Friday, April 9, 2010

The Zuiyo-maru Carcass

Sure, I should probably be posting about knitting or something, or have a Favorite Things Friday post, but I'm just not feeling it, ya know? What I am feeling, or rather, what I am choosing to write about today, is about a plisosaur. A sea monster. That's right. I'm a huge fan of cryptozoology, the Loch Ness Monster, Bigfoot, all that good stuff. I was watching a show on Animal Planet, Lost Tapes, which is about cryptids, and they were discussing a pliosaur in Monterey Bay. They showed a picture of an animal that was found in 1977 by a Japanese fishing vessel, the Zuiyo-maru,  off the coast of New Zealand.

You can see the pictures HERE, HERE, HERE and HERE.
Just as a warning, they are quite disgusting, which is why I'm giving out links rather than posting them on here. This guy, whatever he is, has been dead and has had time to decompose for quite a while.

Looks a lot like a plesiosaur, doesn't it? Oh, what's a plesiosar? Nessie, Champ.... these guys:

But is the Zuiyo-maru carcass really a plisosaur? Is this specimen the proof we've been looking for that these things really do exist? Of course, a lot of scientists don't agree with this. They think it could be a basking shark which are known to decompose into "pseudoplisosaur" forms, a small or adolescent whale whose rotten skin was sloughed off, another species of shark, a sea lion or a turtle without it's shell. (A sea lion, really? That'd be a whole different investigation. Super size sea lions. Good lord.) Why so many different theories? The article stated it was "partly due to the fact that many biologists and zoologists are used to working with complete, fresh specimens rather than badly decomposed carcasses (or worse, photos of such), in which both external and internal organs can be quite different from their appearance in living animals (Obata and Tomoda, p 46)" That's entirely true. I also think they're fishing, excuse the pun, for a known species. I'm not saying of course it's an extinct animal, but science is so quick to think it's not possible. Remember the coelacanth?
These guys were thought to have been extinct since the end of the Cretaceous Period, but was discovered alive in 1938 off the coast of South Africa. If he was found, why can't modern science even entertain the possibility that there could be other animals?! Every culture, in almost every part of the Earth, share multiple legends. How did (a) the ancients even come up with this stuff and (b) share such similar sightings and mythologies if they were separated by oceans and vast expanses of land?

I digress. Back to the pliosaur. The article and the scientists who studied the pictures and tissue samples have pretty much decided it was a basking shark at one point.

They're the second largest [known] whale on the planet. In fact, many scientists believe these sharks were the cause for many misidentification of sea monsters in early seafaring days. They swim slowly with their mouth open into swarms of plankton, their dorsal fins visible above the water line. They are even know to line up one right after another, thus resembling the humps on sea monsters.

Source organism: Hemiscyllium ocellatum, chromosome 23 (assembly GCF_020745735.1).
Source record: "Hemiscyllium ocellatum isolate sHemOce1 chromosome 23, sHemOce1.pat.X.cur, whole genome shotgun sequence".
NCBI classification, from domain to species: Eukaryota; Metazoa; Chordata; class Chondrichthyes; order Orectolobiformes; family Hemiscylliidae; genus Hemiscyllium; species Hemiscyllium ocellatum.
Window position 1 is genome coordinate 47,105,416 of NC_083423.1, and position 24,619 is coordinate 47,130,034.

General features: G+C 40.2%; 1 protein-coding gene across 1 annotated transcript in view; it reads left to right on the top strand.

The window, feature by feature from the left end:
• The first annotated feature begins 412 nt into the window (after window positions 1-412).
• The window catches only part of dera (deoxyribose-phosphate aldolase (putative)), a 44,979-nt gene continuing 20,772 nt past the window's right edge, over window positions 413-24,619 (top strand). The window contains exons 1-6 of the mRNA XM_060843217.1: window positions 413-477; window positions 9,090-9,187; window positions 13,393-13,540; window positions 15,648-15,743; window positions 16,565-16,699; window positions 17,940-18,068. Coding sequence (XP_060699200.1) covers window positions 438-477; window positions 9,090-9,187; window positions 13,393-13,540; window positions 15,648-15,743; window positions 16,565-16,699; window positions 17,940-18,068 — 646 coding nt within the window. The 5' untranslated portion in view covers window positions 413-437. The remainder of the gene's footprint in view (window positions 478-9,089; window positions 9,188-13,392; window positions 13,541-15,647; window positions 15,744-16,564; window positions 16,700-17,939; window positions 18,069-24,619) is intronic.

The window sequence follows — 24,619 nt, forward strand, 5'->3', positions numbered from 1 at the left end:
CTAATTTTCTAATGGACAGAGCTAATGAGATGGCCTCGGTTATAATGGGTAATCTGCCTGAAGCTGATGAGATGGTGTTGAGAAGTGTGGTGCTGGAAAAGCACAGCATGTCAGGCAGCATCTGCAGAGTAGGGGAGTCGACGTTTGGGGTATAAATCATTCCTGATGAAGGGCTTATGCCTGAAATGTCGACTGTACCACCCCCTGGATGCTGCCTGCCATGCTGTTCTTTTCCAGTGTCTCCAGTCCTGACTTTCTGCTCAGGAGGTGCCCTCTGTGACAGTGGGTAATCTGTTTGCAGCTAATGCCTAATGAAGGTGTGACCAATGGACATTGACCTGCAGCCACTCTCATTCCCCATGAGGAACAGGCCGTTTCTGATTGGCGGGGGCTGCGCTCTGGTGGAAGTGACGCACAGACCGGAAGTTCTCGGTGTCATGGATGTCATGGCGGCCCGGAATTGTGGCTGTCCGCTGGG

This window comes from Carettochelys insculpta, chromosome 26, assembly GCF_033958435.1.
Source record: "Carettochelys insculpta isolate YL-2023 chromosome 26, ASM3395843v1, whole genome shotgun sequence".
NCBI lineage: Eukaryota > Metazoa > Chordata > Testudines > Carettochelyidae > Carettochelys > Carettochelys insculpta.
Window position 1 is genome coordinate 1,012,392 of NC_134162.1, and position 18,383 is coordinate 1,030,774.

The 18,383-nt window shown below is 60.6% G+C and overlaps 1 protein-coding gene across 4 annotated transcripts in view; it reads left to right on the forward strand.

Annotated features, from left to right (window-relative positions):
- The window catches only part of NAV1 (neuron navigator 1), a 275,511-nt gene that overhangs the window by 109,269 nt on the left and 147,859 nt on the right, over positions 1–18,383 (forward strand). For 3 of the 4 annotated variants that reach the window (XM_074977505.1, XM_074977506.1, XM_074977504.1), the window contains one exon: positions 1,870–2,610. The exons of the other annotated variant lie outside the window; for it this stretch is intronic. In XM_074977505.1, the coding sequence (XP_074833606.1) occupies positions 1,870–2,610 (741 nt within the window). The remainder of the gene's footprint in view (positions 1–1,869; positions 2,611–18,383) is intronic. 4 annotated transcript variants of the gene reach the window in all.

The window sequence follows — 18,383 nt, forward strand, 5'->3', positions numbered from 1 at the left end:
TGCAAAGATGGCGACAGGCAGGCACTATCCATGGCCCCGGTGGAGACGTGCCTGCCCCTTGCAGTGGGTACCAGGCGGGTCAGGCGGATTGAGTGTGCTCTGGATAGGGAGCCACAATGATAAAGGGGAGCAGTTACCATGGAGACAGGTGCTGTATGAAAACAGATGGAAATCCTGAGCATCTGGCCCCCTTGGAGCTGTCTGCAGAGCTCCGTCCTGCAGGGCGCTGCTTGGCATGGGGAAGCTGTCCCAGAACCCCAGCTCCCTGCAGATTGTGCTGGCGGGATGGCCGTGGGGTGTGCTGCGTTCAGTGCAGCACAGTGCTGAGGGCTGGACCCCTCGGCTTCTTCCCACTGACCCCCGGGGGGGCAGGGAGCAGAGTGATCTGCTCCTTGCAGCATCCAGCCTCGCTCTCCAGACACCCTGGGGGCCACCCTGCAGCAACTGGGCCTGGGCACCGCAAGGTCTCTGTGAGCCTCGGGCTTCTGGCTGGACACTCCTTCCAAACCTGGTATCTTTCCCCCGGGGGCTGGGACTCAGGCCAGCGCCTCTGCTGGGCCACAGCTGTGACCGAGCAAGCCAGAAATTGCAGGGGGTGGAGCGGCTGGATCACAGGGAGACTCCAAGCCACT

Above is a chart showing a basking shark hanging out. B is one feeding, and C is how the skin and fat have decomposed. Chromotography tests along with profiling the amino acids have shown the creature is closer to a blue shark. The long thin neck can be accounted for by the decomposition of the gill-arch and loss of jaws. But that can't be the whole story. Though Japanese shark-fin processors immediately identified the creature as a shark, there are some glaring inconsistencies, such as the lack of ammonia smell that usually accompanies dead sharks, the hardened skeletal head rather than cartilaginous and the obvious visual similarities between it and a plisosaur.

Despite all the mismatched facts, there can be no definite identification. The scientists working, over 30 years ago had only tissue samples and photographs to work on, rather than a head or a vertebra which would have lead to more definite results. It seems like no matter what happen, the only way the mass populace and modern science (excepting, those of course, who do believe in the existence of animals unknown to science) that a real flesh and blood animal must be seen in order to convince people.


Information, photographs and quotes courtesy Sea-monster or Shark? An Analysis of a Supposed PLesiosaur Caracass Netted in 1977 by Glen J. Kuban.
Images courtesy Google Images.
MonsterQuest airs on History Channel; check local listings
Lost Tapes airs on Animal Planet; check local listings.


Cindy said...

A science post! Although some may say it's pseudo-science, I'm happy to see a post that strays from your comfort zone of yarn, art and kitties ;) NOVA has a great video on the Loch Ness Monster and when it's over, I am that much closer to believing ;D And I find myself quoting that commercial where the garage mechanic references the coelacanth.

Love your new pink hippo, too!

Jills said...

I'm a huge science geek, even if it is "pseudo" science. I was going to major in biology but couldn't get past the basic cell class. :( I still know tons about marine biology, dinosaurs, and hippos and cats, of course. Pff, I don't need no stinkin degree!

Thanks, I love her, too! She's my new unofficial mascot!